Amazon Passes “Go” One Too Many Times
Chances are pretty high I’d flip the table and storm out of the room if I played a game of Monopoly with Amazon CEO Jeff Bezos.
The dude makes moves. Say what you want about how they may or may not have botched Prime Day, but Amazon dominates the e-commerce retail market. The issue is, perhaps, that their dominion stretches a bit too far.
There are some out there who believe Amazon is in violation of antitrust laws, but not for putting consumers in a chokehold – the normal association of said claim. Instead, Amazon is accused of destroying competition within the e-commerce space with unbeatably low prices.
But is Mr. Bezos truly an unlawful kingpin? Or is he just the Lionel Messi of online retail—playing by the rules but too damn good to stop?
The Rules of the Game
First things first, let’s have a brief rundown of what antitrust laws are all about. They’ve been around since the turn of the 20th century and are in place to protect the idea of competition among players in a given industry.
The three main pillars of the laws are:
-Prevent the formation of cartels
-Restrict mergers or acquisitions of smaller companies that would disrupt competition
Antitrust laws have been used in the past to bring down giants like Standard Oil and AT&T in the ‘80s.
We live in a capitalist society that’s fueled by the principles of strong private business and healthy competition. Competition would imply that there are several players in every field who battle it out to gain a solid customer base and achieve the largest measure of success.
Monopolies, however, pose an interesting threat to that balance, as it’s in a company’s best interest to do everything it can to be the undisputed champion in their respective class.
Sometimes this results in one company taking complete control over the market share of their industry, and so while they are a strong private business (yay!), they’ve effectively extinguished the competition (boooo).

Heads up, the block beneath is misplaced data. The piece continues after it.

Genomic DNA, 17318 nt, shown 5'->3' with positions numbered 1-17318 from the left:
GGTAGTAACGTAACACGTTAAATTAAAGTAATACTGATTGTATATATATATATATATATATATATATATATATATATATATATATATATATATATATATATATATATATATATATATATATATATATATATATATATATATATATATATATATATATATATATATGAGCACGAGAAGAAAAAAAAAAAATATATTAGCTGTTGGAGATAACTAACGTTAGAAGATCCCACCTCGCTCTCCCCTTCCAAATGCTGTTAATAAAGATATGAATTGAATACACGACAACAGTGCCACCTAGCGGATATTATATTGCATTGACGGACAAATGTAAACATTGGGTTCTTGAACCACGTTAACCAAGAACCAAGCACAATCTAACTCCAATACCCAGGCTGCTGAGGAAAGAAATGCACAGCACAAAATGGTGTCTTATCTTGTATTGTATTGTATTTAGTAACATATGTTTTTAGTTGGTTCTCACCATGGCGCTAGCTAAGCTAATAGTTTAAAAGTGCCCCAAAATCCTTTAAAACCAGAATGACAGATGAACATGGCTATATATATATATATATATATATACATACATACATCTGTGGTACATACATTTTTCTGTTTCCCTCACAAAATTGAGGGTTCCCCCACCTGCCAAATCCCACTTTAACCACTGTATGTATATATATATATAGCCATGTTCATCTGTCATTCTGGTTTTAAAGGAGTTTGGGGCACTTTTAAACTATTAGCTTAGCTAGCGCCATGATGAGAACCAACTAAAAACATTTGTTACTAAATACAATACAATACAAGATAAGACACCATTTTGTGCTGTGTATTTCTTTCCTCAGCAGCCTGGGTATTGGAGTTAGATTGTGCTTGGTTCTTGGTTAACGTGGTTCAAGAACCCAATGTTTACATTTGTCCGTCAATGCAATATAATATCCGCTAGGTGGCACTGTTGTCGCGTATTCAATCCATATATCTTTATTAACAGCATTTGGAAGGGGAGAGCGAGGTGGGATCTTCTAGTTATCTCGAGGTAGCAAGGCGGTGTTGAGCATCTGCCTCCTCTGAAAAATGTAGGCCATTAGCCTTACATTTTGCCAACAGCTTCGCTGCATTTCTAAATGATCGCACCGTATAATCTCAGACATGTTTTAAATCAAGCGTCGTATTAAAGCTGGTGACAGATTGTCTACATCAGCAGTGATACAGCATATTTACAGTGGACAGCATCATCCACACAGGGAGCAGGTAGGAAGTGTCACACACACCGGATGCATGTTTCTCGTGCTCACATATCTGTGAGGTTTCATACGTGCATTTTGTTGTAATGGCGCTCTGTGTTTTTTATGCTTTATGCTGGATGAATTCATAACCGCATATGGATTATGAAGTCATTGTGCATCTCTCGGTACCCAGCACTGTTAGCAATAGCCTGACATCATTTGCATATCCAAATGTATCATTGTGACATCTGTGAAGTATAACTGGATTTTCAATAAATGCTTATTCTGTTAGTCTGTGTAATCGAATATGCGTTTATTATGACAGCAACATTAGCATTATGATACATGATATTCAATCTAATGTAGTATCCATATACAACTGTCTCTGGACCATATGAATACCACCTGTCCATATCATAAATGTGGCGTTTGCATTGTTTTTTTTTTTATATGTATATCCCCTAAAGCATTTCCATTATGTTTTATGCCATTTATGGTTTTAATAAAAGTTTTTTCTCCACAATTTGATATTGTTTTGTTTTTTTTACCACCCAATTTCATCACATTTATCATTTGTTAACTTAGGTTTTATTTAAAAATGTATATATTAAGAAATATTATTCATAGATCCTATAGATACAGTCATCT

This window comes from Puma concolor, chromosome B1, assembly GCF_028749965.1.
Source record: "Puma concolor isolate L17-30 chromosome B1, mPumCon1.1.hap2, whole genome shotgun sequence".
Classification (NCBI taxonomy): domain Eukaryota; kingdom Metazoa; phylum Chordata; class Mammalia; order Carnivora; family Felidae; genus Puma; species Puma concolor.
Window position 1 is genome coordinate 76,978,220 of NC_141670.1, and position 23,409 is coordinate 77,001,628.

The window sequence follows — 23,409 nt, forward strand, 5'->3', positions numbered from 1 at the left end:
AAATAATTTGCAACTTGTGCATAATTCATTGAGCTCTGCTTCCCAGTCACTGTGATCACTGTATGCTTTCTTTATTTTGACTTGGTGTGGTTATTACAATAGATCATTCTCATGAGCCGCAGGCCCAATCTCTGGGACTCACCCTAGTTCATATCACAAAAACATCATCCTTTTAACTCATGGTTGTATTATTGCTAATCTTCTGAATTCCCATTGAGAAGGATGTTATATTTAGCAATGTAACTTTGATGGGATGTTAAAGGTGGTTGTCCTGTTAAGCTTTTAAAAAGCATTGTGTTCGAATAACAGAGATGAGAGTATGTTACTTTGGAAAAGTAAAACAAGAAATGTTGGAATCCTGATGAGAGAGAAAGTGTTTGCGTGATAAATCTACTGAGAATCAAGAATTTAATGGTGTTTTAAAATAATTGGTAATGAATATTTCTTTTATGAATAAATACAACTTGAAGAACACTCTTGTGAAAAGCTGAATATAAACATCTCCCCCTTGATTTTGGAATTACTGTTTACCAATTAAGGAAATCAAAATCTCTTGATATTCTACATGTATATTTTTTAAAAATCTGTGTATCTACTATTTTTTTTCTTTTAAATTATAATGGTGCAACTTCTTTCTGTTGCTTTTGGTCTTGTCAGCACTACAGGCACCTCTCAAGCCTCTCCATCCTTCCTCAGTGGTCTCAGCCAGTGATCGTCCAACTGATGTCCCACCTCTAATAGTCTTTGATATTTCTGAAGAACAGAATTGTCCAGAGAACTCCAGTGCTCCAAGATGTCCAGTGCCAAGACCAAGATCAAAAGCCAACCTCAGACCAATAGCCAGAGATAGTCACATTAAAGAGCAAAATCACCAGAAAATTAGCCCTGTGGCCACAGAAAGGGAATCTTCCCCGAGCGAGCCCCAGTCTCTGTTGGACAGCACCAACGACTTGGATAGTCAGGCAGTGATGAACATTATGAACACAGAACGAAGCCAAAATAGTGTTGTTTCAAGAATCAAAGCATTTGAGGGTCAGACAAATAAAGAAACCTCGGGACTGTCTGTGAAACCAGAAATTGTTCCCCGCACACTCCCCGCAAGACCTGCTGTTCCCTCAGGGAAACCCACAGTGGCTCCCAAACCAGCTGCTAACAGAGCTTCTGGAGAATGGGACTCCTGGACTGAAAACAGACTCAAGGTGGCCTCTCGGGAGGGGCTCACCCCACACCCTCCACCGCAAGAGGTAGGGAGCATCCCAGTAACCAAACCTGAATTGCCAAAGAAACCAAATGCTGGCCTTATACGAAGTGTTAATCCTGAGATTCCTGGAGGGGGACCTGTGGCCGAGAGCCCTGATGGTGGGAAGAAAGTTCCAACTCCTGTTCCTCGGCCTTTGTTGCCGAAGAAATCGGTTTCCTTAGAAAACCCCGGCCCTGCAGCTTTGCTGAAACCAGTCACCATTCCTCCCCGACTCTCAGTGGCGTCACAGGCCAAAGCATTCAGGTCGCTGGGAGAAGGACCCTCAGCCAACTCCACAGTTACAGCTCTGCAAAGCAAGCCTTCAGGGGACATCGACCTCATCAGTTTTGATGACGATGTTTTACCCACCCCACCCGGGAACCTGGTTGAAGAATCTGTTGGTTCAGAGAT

Amazon Brings the Ruckus
So, to bring it back to our good friends over at Amazon, why are people hatin’?
Last October, New Republic writer Franklin Foer authored a piece titled “Amazon Must Be Stopped”. In it, Foer bashes the company, saying it “has left a trail of destruction—competitors undercut, suppliers squeezed—some of it necessary, and some of it highly worrisome.” He slaps it with the label of “monopoly,” claiming that it uses its status and wealth to undercut opponents on price, and then buys them all up once they’ve burned out.
There’s a difference, however, between a monopoly and a nasty competitor. A fine line may divide them, but frustrating competitors and totally occupying an economic space are very different things.
From an e-commerce standpoint Amazon may very well be the biggest player, making up a little over 15 percent of total sales in the $263 billion market according to the National Retail Federation. But that leaves the other 85 percent to be split up between everyone else in the space.
From a brick-and-mortar perspective, Amazon ranks ninth overall—in sales—in the top 100 retailers, behind companies like Wal-Mart, The Home Depot and Target. Again, that’s not market dominance.